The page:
An online petition calling on Australia’s federal and state governments to make rooftop solar mandatory for all new-build houses has attracted nearly 12,000 signatures in just one week.
The Change.org petition wants governments to legislate that all newly constructed have solar panels installed to generate a minimum power output, a cause that – at the time of publication – has won support from 11,763 Australians.
“Sure, a house in a forest at the bottom of a valley might be exempt, but for the majority of new housing this should be mandatory,” the petition says.
“It’s not rocket science. More solar panels sitting on houses means less reliance on fossil-fuels in Australia. Are we committed to lowering carbon emissions or not?”
The petition was penned by Melbourne man David Corbett, who told One Step Off The Grid he had decided to launch the campaign after installing solar on his own family home last week, something he said he had wanted to do for some time.
“It has been on my mind for a while that this is a simple step governments can take to increase green energy development at minimal cost to the taxpayer and at the same time generate economic activity,” said Corbett, who works for an environmental air emissions monitoring business.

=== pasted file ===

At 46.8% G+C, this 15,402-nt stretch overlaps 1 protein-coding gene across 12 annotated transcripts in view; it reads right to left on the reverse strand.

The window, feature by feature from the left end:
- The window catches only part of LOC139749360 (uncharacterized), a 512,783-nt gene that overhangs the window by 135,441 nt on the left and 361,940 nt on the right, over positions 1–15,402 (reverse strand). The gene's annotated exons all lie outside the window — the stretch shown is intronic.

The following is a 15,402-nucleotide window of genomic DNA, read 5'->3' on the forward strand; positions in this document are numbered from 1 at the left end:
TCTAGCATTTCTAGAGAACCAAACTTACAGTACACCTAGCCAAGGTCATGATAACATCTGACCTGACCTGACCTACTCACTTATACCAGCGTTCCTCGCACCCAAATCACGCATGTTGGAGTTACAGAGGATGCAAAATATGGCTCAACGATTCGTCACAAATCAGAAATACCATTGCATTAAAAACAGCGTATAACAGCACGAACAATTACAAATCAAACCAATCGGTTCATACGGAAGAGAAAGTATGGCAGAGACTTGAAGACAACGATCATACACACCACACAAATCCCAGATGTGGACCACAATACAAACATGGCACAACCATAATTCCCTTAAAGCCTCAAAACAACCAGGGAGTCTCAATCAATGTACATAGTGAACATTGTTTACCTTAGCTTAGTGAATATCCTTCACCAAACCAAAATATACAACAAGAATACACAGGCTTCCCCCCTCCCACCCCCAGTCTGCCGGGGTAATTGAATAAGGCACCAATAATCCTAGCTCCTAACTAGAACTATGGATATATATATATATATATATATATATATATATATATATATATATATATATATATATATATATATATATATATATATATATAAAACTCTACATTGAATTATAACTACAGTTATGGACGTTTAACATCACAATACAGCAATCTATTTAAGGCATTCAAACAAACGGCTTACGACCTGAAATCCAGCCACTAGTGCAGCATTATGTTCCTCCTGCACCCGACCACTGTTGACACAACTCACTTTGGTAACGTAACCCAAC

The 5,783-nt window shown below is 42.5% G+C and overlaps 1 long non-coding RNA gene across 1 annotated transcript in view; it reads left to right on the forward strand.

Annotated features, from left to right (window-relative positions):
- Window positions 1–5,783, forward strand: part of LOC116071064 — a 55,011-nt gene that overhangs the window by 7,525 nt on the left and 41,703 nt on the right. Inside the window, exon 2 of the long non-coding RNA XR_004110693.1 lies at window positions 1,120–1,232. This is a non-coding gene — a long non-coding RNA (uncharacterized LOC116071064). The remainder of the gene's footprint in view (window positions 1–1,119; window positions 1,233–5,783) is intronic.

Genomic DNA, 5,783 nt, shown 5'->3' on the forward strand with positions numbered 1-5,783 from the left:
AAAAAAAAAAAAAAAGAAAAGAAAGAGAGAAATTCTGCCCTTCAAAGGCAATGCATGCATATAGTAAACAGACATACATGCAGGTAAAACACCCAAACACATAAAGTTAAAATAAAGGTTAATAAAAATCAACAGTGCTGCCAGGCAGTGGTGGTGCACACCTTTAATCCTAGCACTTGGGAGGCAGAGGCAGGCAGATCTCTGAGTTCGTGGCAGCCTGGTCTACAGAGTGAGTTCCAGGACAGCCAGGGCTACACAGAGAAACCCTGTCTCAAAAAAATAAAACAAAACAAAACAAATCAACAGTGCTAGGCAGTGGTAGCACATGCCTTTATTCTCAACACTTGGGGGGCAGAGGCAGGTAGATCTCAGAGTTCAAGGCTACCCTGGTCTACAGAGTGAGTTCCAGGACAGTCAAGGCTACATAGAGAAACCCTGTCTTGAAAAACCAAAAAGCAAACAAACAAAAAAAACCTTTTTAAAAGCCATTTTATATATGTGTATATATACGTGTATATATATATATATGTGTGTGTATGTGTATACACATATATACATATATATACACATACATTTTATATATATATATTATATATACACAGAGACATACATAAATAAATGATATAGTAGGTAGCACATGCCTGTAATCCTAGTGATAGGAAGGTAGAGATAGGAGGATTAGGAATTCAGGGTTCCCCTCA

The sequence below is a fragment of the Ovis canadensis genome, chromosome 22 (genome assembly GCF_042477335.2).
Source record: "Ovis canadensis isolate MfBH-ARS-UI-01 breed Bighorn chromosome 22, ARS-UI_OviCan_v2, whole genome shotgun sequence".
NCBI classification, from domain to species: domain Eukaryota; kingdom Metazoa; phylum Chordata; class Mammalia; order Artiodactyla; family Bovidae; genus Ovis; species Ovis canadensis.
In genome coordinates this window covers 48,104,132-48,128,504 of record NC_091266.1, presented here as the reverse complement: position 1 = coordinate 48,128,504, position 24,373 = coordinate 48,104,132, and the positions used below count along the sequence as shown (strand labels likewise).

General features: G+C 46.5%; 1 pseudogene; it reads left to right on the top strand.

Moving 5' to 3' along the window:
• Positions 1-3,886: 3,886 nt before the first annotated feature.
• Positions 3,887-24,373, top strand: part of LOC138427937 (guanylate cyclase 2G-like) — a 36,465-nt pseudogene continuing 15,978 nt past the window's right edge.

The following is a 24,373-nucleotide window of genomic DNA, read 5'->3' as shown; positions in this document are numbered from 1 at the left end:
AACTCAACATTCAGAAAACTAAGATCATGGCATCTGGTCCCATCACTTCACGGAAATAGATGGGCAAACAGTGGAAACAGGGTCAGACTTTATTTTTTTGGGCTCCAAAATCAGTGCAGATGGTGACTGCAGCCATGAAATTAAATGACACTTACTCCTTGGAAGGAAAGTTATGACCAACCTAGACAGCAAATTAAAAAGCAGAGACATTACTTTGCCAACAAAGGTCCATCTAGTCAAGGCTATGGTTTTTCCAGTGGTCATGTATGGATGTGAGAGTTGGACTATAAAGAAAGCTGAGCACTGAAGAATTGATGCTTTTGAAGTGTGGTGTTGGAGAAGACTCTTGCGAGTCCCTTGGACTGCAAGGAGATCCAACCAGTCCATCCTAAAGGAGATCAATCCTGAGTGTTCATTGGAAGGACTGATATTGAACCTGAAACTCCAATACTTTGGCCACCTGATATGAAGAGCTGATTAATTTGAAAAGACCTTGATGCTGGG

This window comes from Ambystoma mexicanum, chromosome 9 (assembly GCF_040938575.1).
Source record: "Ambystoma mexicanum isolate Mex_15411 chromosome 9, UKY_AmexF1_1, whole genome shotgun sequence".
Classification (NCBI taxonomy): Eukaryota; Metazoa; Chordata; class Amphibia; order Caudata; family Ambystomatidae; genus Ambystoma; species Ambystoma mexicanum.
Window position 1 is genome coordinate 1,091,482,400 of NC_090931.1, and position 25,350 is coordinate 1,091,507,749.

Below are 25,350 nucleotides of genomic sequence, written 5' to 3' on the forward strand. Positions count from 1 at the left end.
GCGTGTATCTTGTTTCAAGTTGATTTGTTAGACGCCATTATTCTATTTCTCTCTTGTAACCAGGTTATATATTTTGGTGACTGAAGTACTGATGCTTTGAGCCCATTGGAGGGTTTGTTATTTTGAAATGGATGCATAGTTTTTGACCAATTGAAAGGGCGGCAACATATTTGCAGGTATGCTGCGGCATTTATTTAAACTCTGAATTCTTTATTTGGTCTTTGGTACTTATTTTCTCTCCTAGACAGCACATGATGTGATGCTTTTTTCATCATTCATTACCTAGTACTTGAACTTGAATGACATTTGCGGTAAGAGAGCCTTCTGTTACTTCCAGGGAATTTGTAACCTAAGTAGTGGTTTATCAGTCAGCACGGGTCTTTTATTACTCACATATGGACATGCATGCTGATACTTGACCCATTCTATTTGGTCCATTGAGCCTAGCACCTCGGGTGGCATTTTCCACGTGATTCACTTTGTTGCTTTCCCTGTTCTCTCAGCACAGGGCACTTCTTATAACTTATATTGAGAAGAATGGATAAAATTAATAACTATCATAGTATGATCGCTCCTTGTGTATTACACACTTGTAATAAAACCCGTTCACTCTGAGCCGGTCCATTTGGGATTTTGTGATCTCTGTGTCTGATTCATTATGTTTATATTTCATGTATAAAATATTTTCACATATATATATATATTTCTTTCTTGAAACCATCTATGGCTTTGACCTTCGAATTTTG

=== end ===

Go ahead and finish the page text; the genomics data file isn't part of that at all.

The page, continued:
“I think it would also help to bring the costs of solar installations down for those wishing to retrofit and hopefully build a stronger domestic market.”
Corbett said that, so far, most of the people he has spoken to about the issue seemed to agree, many thinking it was “crazy” that mandatory rooftop solar was not already legislated for new housing.
Certainly, this attitude is reflected in many of the comments that have been added to the petition page.
“It’s a no-brainer,” says one signatory. “If we design new homes well, using natural processes to heat and cool, and build in solar panels and water recycling systems, we are making a step towards a more liveable world.”
“This is so important but so simple,” wrote another, who added there should also be bigger subsidies for solar installations on existing homes.
Another supporter shares that his own recently installed 5kW solar PV system has more than halved his annual electricity bills, and will be paid off in just five years – and this is on the vastly reduced 6c/kWh feed-in tariff.
“Look how much you can save combined with the environmental benefits,” he writes.
In another comment, posted to the thread last week by Corbett himself, he says that part of his reasoning for the call for mandatory rooftop solar was that it would help initiate energy market change on a much broader scale.
“It seems the government isn’t really capable anymore of taking on big challenges,” he wrote.
“Do you think the government of today could take on something like the Snowy Mountain scheme? Let alone something simple like building wind farms.
“So we have to start them off small; changes in bite sized pieces.
“That’s why I think that giving them something small they can cut their teeth on, we’ll be able to get the ball rolling. Maybe bit by bit, we can move them onto bigger and better things.”